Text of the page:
SGLT2 inhibitor reduced HF outcomes independently of HF risk in diabetic patients
Effects of empagliflozin on risk for cardiovascular death and heart failure hospitalization across the spectrum of heart failure risk in the EMPA-REG OUTCOME trialLiterature - Fitchett D, Butler J, van de Borne P, et al, on behalf of the EMPA-REG OUTCOME trial investigators - Eur Heart J 2017; published online ahead of print
- The incident HF hospitalization rate or CV death risk per 100 patient-years (PY) in the placebo group increased with increasing HF risk profile (1.68 in the low-to-average risk group; 95%CI: 1.31 - 2.10; 4.03 in the high-risk group; 95%CI: 3.06 - 5.13; 7.0 in the very-high risk group; 95%CI: 4.33 - 10.29). In comparison, the incident HF hospitalization rate or CV death risk in those with prevalent baseline HF was 8.55 (95%CI: 6.33 - 11.11) per 100 PY.
- In those without HF at baseline, regardless of their HF risk category, empagliflozin reduced the risk of HF hospitalization and CV death, as well as the individual components. A separation of the cumulative incidence curves appeared early and the reduction of risk persisted for the duration of the trial.
- The CV mortality was also significantly reduced among the 13.6% (958 patients) in the trial with HF burden (HR: 0.67; 95% CI: 0.47 - 0.97), in whom absolute risk reduction was 4.9%.
- The magnitude of relative benefit was similar in the 86.4% of patients without HF burden (HR: 0.63; 95% CI: 0.48–0.84) at baseline or during the trial.
- The total number of deaths in the baseline or incident HF population comprised 37.9% of the overall CV deaths, whereas 62.1% occurred in the population without any HF burden.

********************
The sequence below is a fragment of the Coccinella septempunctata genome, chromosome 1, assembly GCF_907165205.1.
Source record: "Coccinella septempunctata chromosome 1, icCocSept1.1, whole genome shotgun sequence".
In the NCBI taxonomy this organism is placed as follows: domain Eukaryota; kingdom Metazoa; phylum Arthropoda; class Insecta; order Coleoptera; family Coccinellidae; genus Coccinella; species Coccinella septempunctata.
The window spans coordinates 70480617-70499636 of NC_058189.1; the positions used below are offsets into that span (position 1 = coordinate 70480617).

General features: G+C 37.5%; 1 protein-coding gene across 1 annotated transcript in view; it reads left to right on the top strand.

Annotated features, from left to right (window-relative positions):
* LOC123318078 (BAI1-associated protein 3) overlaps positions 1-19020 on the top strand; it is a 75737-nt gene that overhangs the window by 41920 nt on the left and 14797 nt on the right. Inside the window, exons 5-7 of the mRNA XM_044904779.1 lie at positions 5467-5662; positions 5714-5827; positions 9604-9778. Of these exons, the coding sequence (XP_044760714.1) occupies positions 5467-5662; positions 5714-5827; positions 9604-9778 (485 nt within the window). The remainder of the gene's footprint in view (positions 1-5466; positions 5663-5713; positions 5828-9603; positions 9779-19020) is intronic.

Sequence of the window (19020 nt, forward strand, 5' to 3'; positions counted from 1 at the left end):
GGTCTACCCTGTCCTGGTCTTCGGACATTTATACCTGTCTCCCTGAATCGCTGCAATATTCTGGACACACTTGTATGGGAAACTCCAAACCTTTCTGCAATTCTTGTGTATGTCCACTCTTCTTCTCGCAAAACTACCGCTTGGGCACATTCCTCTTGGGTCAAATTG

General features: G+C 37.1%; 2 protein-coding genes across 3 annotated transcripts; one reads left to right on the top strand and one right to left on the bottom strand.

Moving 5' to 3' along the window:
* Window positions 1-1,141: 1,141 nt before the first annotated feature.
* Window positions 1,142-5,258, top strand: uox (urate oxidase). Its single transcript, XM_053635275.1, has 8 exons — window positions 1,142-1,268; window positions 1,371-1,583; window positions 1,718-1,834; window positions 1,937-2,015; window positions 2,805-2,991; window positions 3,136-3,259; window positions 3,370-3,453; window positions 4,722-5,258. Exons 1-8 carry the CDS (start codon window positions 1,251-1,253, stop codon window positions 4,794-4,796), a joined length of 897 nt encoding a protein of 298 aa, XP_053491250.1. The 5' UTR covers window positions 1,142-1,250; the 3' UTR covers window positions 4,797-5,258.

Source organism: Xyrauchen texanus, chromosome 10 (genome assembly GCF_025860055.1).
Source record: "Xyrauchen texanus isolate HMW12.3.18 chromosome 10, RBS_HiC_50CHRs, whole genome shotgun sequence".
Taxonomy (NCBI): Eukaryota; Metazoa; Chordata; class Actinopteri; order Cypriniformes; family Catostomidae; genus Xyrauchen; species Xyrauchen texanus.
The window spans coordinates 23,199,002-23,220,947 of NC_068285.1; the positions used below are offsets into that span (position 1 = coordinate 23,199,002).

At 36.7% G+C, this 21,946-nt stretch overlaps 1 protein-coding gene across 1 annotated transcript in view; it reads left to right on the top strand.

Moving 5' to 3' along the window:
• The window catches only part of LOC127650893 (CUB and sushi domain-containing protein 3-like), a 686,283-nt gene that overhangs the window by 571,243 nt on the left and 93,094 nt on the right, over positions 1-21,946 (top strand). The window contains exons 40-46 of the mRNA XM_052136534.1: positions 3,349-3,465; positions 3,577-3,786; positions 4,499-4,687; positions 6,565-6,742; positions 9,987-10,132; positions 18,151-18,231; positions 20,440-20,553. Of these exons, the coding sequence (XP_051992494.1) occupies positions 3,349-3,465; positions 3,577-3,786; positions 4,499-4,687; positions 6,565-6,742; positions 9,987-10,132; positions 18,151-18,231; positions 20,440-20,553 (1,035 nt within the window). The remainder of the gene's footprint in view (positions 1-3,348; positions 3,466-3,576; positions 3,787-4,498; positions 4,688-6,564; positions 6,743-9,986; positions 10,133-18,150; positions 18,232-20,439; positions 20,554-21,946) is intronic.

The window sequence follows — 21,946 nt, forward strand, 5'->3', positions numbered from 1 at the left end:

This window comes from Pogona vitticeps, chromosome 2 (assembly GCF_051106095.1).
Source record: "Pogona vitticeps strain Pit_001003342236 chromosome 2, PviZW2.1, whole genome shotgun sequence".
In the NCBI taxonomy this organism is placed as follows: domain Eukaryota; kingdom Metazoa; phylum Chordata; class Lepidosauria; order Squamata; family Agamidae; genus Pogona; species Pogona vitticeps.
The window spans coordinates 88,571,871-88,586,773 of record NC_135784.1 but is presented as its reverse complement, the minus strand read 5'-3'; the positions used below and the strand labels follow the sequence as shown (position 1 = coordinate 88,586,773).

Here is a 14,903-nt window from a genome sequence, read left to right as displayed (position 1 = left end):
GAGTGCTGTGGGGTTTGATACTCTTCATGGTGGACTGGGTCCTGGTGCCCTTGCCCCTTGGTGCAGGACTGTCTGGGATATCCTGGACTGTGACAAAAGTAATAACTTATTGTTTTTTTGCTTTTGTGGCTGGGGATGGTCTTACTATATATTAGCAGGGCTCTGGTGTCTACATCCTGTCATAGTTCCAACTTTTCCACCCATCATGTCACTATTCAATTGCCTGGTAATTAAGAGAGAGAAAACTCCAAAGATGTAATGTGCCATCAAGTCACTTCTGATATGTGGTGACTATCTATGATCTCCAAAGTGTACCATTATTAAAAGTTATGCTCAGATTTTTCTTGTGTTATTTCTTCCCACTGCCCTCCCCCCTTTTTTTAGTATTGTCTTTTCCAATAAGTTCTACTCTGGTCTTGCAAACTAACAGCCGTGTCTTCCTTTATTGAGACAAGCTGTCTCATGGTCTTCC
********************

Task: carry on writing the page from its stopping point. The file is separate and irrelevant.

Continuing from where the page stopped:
- Reductions in the risk for HF hospitalization with empagliflozin vs. placebo were observed by the first month and persisted for the duration of the trial. The HR stabilized as the number of patients with events increased over time.
Many T2DM patients with established CVD and without HF are at high or very high risk for HF outcomes. Empagliflozin reduced adverse HF outcomes both in patients at low or high HF risk.
In his editorial article, Paneni  comments on the paper of Fitchett et al: ‘Taken together, these findings show for the first time that an SGLT-2 inhibitor, namely empagliflozin, reduces CV mortality and HHF in patients at both high and lower risk, as well as in patients with or without either baseline or incident HF.’
The author discusses the possible mechanisms leading to the reduction of CV mortality and HF hospitalization with empagliflozin, including osmotic diuresis, reduction in sympathetic nerve activation and increase of circulating ketone bodies, and he concludes: ‘Notably, the effect of SGLT-2 inhibitors on glucose elimination is proportional to glycaemic levels, being modest or even negligible in conditions of mild hyperglycaemia. This ‘self-limiting’ action of SGLT-2 inhibitors may suggest their use also in patients without diabetes (i.e. pre-diabetes, obesity, hypertension) to prevent adverse cardiac remodelling and dysfunction. Future studies will help us to characterize further and appreciate the potential of empagliflozin and other SGLT-2 inhibitors to fight the epidemic of HF.’